【Why do you pick up trash? vol.3】
According to a report by the United Nations Environment Programme (UNEP), 700,000 tons of plastic waste is discharged into the sea every year. Amid such problems as a lack of incineration facilities and overflowing landfills, the preliminary competition for the SPOGOMI World Championships was held in Ho Chi Minh City, once known as the "Paris of the East. The organizer of the event, Ms. Linh, who studies Japanese at university and is also involved in environmental issues, was supporting the event from behind the scenes. After the cleanup activities were successfully completed, we interviewed Linh about her roots and her thoughts on SPOGOMI.
I was born here in Ho Chi Minh City, and there is a very beautiful green park near my parents’ house that I have frequented since childhood. It is an important place that I visit whenever I am at a turning point in my life, and that is why I want to keep it clean, so I started picking up trash every time I go to the park. The park and my heart are one and the same. If the park is clean, my heart is also clear. Thanks to this, it has become completely natural for me to engage in cleanup activities. I often study Japanese there, too.
As I talked with Japanese people who came to Vietnam, I wanted to speak more fluently. I think that Japanese people are the most environmentally conscious people in the world. I actually love soccer, and I woke up early in the morning to watch almost every game of the World Cup, and the sight of Japanese supporters picking up trash after the games became a hot topic in Vietnam. I wanted to study environmental issues in relation to Japan, so I majored in Japanese at university. Incidentally, I am now in my third year and am writing a thesis on the theme of “SPOGOMI” for graduation. After graduation, I would like to go to graduate school in Germany, where environmental measures are as advanced as in Japan, to study the relationship between tourism and the SDGs, etc.
There are many problems that need to be addressed, including the problem of overflowing landfills, but on the citizen level, for example, there is a complete lack of garbage separation. Except for high-end apartments, all garbage, including burnable and non-burnable garbage, and resources such as plastic bottles, are all lumped together and disposed of as garbage. There are many reasons for this, but I feel that the main reason is that strict rules are not in place. No one obeys the rules because there are no fines for breaking them. For example, Vietnam is a motorcycle society, and it is common for parents to litter milk from their babies while they are riding their motorcycles. Since it has been less than 50 years since the end of the war, we need to think about how to educate citizens about the environment in the process of future economic growth. In that sense, it is very important that young people were able to learn about sorting trash voluntarily through SPOGOMI.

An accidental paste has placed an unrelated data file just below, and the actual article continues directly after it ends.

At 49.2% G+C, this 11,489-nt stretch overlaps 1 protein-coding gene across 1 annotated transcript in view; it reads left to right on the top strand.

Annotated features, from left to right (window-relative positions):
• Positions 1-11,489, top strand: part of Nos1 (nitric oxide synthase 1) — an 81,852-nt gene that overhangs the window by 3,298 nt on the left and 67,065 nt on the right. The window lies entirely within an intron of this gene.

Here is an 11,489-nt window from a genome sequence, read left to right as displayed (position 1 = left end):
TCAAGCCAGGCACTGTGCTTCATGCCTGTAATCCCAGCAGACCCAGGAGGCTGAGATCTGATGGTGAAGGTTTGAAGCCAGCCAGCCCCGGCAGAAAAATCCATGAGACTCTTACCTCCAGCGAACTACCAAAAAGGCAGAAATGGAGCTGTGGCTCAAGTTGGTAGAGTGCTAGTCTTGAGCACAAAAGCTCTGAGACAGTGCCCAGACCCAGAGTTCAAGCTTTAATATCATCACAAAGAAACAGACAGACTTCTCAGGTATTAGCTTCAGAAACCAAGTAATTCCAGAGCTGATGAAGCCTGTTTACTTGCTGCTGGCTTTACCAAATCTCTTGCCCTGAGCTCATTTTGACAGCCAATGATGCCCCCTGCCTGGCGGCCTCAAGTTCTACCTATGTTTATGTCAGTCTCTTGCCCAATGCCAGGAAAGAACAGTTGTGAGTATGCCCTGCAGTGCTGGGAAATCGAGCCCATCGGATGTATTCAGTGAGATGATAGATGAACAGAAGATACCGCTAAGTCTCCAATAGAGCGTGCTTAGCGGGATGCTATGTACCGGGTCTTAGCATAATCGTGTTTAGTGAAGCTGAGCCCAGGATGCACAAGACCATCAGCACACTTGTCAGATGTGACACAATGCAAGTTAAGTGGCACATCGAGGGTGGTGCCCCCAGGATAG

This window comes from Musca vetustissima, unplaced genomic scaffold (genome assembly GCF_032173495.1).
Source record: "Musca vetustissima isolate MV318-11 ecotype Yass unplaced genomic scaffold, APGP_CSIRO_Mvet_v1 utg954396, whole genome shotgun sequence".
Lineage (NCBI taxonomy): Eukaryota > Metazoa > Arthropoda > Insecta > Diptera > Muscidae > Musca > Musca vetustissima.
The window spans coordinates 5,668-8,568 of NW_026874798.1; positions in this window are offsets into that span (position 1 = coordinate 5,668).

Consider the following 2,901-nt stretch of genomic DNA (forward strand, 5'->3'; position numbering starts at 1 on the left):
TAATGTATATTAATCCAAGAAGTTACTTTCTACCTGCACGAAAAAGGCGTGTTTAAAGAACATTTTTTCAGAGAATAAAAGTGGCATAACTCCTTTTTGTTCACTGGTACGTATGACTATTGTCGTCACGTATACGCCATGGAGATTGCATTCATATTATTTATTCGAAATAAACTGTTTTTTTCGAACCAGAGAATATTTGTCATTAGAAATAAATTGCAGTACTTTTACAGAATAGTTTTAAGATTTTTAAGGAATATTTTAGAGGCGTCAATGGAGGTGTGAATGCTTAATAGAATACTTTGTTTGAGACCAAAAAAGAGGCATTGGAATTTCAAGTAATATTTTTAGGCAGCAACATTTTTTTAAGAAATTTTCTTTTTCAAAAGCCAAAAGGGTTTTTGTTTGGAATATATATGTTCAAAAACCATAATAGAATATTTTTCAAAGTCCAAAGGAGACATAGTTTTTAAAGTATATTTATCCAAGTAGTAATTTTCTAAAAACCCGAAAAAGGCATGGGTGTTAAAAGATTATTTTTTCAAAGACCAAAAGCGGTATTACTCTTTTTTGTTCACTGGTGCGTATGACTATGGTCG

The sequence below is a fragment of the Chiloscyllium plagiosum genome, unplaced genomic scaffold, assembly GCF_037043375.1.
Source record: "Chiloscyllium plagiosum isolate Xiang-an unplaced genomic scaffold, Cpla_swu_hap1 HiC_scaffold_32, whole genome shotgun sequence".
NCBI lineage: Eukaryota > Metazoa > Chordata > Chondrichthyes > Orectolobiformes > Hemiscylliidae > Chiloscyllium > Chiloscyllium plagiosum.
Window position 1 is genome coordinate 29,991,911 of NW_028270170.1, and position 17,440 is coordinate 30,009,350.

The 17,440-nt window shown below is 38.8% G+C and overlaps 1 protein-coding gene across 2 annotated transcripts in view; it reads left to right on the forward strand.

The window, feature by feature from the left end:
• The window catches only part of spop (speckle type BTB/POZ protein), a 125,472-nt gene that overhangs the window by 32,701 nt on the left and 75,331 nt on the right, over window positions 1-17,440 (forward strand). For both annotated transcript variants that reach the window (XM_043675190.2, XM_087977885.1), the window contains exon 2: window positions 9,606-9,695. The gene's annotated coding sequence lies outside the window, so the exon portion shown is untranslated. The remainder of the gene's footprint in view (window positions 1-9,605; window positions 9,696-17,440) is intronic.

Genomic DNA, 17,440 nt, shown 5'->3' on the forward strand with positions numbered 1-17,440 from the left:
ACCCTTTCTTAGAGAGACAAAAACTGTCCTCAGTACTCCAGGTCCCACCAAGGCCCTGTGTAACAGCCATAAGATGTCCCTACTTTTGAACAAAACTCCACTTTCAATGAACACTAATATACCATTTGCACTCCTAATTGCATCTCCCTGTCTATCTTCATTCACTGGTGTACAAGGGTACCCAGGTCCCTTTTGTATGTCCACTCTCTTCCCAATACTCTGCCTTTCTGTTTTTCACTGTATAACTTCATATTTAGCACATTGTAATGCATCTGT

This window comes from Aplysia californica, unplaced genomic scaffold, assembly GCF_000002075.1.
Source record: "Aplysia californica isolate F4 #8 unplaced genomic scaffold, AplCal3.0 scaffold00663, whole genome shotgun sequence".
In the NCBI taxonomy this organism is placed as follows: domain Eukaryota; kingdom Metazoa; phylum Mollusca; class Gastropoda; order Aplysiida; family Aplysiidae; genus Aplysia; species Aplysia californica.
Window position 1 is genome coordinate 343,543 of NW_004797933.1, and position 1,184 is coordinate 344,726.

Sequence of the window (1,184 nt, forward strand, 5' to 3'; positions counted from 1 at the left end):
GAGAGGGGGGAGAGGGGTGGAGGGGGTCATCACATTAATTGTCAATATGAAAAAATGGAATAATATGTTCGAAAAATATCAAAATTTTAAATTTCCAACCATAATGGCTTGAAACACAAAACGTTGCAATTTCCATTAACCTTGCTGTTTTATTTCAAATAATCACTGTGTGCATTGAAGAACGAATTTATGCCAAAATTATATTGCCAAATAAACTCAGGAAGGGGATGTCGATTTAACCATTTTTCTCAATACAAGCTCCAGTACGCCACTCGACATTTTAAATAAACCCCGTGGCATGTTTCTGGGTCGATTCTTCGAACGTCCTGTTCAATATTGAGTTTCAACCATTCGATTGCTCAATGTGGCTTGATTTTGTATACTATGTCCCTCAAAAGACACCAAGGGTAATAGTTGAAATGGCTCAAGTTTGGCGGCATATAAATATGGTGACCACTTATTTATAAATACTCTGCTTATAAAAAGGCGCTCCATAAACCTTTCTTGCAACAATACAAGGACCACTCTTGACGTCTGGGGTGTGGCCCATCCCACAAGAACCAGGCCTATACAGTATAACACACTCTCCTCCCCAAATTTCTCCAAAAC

In fact, until we started recruiting participants, we honestly did not expect so many people to participate. Moreover, most of the participants are young. Of course, this may be due to the fact that tickets to Japan are at stake, but it may also be due to the rapidly growing interest of Vietnamese people in the environment. I believe that not only Vietnamese but people all over the world will be united in environmental measures through the SPOGOMI World Cup, just like in soccer, so that a rich global environment will be handed down to the next generation. I will not be going to Tokyo this time because I am not a participant, but I would definitely like to visit the clean city of Tokyo sometime in the future. Until then, I will continue to pick up trash and study hard!
Ms. Linh（real name: Nguyen Hong Linh)
Entered Hong Bang University in April 2020, majoring in the Japanese language
Hometown: Ho Chi Minh City, Socialist Republic of Vietnam
Interests: Cleanup activities, watching soccer
Favorite soccer team: German national team
Favorite place in Japan: Hokkaido (the only place she has been to in Japan)
Any last words?
Vietnam is still developing, but its economy has continued to grow over the past 20 years. I believe that environmental awareness will change dramatically in the future, just as it has in Japan, and I would be happy if you could keep an eye on it.
Vietnam is said to be the fourth largest emitter of marine plastic in the world, but when we actually visited the country, we found that there was not that much litter in the streets, and we were often surprised at the gap between what we expected and what we saw in the country (private citizens informally collecting overflowing resource waste, junk stores, and recycling factories that purchase the waste, etc.). Through the interview with Ms. Linh, we were also able to glimpse the high level of environmental awareness among young people and the bright future of Vietnam, which is expected to continue to develop in the future.